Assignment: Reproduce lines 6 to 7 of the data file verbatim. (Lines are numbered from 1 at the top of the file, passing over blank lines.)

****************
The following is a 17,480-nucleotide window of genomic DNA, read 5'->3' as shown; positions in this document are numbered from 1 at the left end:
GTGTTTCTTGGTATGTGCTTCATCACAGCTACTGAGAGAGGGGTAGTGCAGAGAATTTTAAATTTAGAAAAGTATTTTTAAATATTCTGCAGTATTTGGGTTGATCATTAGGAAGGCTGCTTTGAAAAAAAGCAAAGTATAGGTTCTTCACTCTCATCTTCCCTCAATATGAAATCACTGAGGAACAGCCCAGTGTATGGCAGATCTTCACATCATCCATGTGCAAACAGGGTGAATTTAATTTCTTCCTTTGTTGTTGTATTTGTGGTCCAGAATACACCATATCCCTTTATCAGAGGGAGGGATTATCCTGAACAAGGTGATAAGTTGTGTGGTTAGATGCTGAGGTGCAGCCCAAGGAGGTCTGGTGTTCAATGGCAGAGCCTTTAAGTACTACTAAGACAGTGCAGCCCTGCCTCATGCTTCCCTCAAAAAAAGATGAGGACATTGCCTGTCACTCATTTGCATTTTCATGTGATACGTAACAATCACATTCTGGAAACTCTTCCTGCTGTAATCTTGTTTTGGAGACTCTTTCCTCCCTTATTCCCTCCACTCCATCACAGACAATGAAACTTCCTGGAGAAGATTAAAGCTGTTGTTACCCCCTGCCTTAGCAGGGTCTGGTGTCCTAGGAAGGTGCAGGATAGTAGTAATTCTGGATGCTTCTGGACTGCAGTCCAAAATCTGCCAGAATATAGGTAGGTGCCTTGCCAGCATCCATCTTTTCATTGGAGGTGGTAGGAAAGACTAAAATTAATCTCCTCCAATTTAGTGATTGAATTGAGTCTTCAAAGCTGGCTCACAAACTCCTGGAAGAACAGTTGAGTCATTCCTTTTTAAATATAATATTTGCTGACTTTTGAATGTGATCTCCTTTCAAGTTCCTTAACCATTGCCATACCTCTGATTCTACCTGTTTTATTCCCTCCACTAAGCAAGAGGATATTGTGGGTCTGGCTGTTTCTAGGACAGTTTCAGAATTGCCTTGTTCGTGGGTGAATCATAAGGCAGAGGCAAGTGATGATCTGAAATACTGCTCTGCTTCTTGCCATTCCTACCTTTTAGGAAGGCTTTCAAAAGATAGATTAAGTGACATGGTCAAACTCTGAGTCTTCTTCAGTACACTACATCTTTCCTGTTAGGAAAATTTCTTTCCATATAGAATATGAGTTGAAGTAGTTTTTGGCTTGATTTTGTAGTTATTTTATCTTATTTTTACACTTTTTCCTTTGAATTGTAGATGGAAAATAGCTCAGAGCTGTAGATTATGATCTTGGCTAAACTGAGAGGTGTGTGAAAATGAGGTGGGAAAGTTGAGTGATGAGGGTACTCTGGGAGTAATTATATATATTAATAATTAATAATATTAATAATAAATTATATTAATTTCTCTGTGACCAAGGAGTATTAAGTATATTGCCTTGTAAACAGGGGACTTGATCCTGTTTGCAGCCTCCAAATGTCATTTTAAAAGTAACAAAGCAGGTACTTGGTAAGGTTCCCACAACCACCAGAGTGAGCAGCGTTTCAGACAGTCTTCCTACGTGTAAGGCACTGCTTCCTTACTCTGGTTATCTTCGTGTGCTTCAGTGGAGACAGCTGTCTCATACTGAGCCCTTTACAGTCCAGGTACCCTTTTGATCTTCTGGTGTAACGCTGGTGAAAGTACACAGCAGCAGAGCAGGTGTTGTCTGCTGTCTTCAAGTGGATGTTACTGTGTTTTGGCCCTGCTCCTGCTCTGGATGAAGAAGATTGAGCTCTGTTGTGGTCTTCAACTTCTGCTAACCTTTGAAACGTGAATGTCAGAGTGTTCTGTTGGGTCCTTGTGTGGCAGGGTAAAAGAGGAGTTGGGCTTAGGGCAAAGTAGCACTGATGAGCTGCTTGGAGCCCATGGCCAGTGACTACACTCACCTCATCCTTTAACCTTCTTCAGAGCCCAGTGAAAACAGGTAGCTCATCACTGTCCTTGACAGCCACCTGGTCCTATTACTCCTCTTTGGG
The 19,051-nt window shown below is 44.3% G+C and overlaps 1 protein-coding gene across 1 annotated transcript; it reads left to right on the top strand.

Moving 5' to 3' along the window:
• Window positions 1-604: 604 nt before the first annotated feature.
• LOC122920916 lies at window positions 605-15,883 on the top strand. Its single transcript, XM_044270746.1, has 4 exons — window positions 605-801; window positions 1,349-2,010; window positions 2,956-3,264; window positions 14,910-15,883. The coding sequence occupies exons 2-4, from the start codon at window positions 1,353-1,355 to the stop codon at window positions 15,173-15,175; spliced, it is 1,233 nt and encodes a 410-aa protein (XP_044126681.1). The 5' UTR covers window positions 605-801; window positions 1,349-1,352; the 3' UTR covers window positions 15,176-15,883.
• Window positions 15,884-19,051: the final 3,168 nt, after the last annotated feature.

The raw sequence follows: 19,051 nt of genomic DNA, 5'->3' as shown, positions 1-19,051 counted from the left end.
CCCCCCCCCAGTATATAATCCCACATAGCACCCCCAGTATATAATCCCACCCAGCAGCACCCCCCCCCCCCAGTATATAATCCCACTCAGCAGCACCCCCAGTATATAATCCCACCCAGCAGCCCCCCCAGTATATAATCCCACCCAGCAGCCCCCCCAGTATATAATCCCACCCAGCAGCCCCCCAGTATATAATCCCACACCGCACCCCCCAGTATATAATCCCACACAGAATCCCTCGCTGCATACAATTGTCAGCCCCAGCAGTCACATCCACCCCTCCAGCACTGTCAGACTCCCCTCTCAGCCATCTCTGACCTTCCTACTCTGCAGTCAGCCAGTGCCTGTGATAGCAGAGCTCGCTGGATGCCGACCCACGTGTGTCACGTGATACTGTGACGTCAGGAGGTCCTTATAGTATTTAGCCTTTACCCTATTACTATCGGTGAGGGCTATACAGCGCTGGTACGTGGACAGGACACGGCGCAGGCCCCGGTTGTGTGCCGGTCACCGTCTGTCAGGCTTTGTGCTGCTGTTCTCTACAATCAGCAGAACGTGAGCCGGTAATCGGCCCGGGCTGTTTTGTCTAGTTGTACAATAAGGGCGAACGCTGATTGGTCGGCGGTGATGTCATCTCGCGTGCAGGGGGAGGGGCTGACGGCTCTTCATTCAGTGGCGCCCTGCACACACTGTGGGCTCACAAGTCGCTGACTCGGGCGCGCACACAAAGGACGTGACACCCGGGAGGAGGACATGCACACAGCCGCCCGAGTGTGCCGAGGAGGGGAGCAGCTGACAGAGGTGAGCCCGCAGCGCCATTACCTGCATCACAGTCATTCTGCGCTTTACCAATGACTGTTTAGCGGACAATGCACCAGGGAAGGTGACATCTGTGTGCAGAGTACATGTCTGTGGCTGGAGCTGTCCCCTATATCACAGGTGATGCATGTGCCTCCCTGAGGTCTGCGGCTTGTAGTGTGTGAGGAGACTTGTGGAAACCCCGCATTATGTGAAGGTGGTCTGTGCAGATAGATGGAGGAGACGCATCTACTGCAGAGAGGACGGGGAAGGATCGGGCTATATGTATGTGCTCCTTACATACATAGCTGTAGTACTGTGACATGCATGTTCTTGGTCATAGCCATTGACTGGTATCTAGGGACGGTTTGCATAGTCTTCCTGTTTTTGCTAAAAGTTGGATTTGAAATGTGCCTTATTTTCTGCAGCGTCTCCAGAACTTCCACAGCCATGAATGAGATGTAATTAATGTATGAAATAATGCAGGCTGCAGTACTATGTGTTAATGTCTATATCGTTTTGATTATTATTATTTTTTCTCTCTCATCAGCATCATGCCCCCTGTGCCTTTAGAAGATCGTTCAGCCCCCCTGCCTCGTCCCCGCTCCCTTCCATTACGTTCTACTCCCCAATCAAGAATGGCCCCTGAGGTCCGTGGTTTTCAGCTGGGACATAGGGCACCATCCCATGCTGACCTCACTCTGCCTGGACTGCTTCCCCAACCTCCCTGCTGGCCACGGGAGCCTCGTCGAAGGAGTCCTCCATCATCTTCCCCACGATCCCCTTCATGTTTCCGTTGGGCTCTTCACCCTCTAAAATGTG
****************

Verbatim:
• LOC122920916 lies at window positions 605-15,883 on the top strand. Its single transcript, XM_044270746.1, has 4 exons — window positions 605-801; window positions 1,349-2,010; window positions 2,956-3,264; window positions 14,910-15,883. The coding sequence occupies exons 2-4, from the start codon at window positions 1,353-1,355 to the stop codon at window positions 15,173-15,175; spliced, it is 1,233 nt and encodes a 410-aa protein (XP_044126681.1). The 5' UTR covers window positions 605-801; window positions 1,349-1,352; the 3' UTR covers window positions 15,176-15,883.
• Window positions 15,884-19,051: the final 3,168 nt, after the last annotated feature.